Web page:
An input device can be used to control the terminal and can be a remote control, keyboard, mouse, a voice activated interface or the like. The terminal may include a video capture mechanism such as a capture card connected to either live video, baseband video, or cable. The video capture card digitizes a video image and displays the video image in a window on the monitor. The terminal is also connected to a regional server 55 (RUE) over the Internet using various mechanisms. This can be a 56K modem, a cable modem, Wireless Connection or a DSL modem. Through this connection, the user connects to a suitable Internet service provider (ISP), which in turn is connected to the backbone of the network 68 such as the Internet, typically via a T1 or a T3 line. The ISP communicates with the viewing terminals 70 using a protocol such as point to point protocol (PPP) or a serial line Internet protocol (SLIP) 100 over one or more media or telephone network, including landline, wireless line, or a combination thereof On the terminal side, a similar PPP or SLIP layer is provided to communicate with the ISP. Further, a PPP or SLIP client layer communicates with the PPP or SLIP layer. Finally, a network aware GUI (VUI) receives and formats the data received over the Internet in a manner suitable for the user. As discussed in more detail below, the computers communicate using the functionality provided by MPEG 4 Protocol (ISO 14496). The World Wide Web (WWW) or simply the “Web” includes all the servers adhering to standard IP protocol. For example, communication can be provided over a communication medium. In some embodiments, the client and server may be coupled via Serial Line Internet Protocol (SLIP) or TCP/IP connections for high-capacity communication.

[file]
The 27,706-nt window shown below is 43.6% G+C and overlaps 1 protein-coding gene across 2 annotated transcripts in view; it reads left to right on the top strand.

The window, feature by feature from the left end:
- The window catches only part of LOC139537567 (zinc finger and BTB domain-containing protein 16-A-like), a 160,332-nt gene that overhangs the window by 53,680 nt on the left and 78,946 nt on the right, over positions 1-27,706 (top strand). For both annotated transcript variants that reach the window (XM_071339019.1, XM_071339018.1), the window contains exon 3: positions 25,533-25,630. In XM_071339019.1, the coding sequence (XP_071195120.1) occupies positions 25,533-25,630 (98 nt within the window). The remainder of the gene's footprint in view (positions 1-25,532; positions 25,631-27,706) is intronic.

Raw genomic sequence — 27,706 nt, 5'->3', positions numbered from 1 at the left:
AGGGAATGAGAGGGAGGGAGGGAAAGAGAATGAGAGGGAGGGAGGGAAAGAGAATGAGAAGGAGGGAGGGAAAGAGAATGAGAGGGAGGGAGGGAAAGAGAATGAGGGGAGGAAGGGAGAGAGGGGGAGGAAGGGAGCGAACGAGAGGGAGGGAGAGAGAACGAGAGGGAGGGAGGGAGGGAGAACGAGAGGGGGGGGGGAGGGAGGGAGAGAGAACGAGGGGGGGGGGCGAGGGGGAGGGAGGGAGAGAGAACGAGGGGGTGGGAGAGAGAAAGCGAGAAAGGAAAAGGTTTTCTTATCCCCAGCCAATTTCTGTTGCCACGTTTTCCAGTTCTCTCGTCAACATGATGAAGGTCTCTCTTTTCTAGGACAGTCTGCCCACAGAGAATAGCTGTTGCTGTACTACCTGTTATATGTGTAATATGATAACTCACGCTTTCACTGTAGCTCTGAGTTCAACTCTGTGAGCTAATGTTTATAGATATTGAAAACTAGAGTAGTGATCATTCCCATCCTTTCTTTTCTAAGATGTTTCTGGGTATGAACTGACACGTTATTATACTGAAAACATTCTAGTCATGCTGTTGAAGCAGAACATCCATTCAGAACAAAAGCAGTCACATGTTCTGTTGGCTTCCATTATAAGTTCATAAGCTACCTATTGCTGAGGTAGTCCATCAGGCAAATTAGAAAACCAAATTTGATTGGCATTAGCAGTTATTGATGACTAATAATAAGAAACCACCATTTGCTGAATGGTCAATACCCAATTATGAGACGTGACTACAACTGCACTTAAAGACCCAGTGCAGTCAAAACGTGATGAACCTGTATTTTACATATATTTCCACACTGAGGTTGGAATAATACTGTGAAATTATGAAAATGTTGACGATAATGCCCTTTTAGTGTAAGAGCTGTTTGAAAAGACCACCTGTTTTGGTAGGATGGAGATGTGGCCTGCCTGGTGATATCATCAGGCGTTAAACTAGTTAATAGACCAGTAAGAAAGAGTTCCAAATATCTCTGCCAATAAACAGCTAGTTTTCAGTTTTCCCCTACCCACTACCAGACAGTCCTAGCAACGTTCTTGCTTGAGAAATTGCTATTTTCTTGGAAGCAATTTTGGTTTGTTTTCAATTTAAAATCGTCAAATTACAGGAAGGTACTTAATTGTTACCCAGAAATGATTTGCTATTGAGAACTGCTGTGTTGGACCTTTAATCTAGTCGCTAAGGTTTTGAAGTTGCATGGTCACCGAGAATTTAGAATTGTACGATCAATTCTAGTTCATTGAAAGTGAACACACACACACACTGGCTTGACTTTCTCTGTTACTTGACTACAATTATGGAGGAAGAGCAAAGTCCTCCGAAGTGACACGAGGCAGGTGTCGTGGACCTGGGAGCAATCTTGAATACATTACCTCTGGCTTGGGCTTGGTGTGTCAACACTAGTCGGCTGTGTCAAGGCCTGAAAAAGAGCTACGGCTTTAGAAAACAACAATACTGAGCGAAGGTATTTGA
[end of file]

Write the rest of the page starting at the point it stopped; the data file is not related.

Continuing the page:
Active within the viewing terminal is a user interface (VUI) that establishes the connection with the server 55 and allows the user to access information. In one embodiment, the user interface (VUI) is a GUI that supports Moving Picture Experts Group-4 (MPEG-4), a standard used for coding audio-visual information (e.g., movies, video, music) in a digital compressed format. The major advantage of MPEG compared to other video and audio coding formats is that MPEG files are much smaller for the same quality using high quality compression techniques. In another embodiment, the GUI (VUI) can be on top of an operating system such as the Java operating system. More details on the GUI are disclosed in the copending application entitled “SYSTEMS AND METHODS FOR DISPLAYING A GRAPHICAL USER INTERFACE”, the content of which is incorporated by reference.
 In another embodiment, the terminal 70 is an intelligent entertainment unit that plays DVD. The terminal 70 monitors usage pattern entered through the browser and updates the regional server 55 (RUE) with user context data. In response, the regional server 55 (RUE) can modify one or more objects stored on the DVD, and the updated or new objects can be downloaded from a satellite, transmitted through the internet or other on-line service, or transmitted through another land line such as coax cable, telephone line, optical fiber, or wireless technology back to the terminal. The terminal 70 in turn renders the new or updated object along with the other objects on the DVD to provide on-the-fly customization of a desired user view.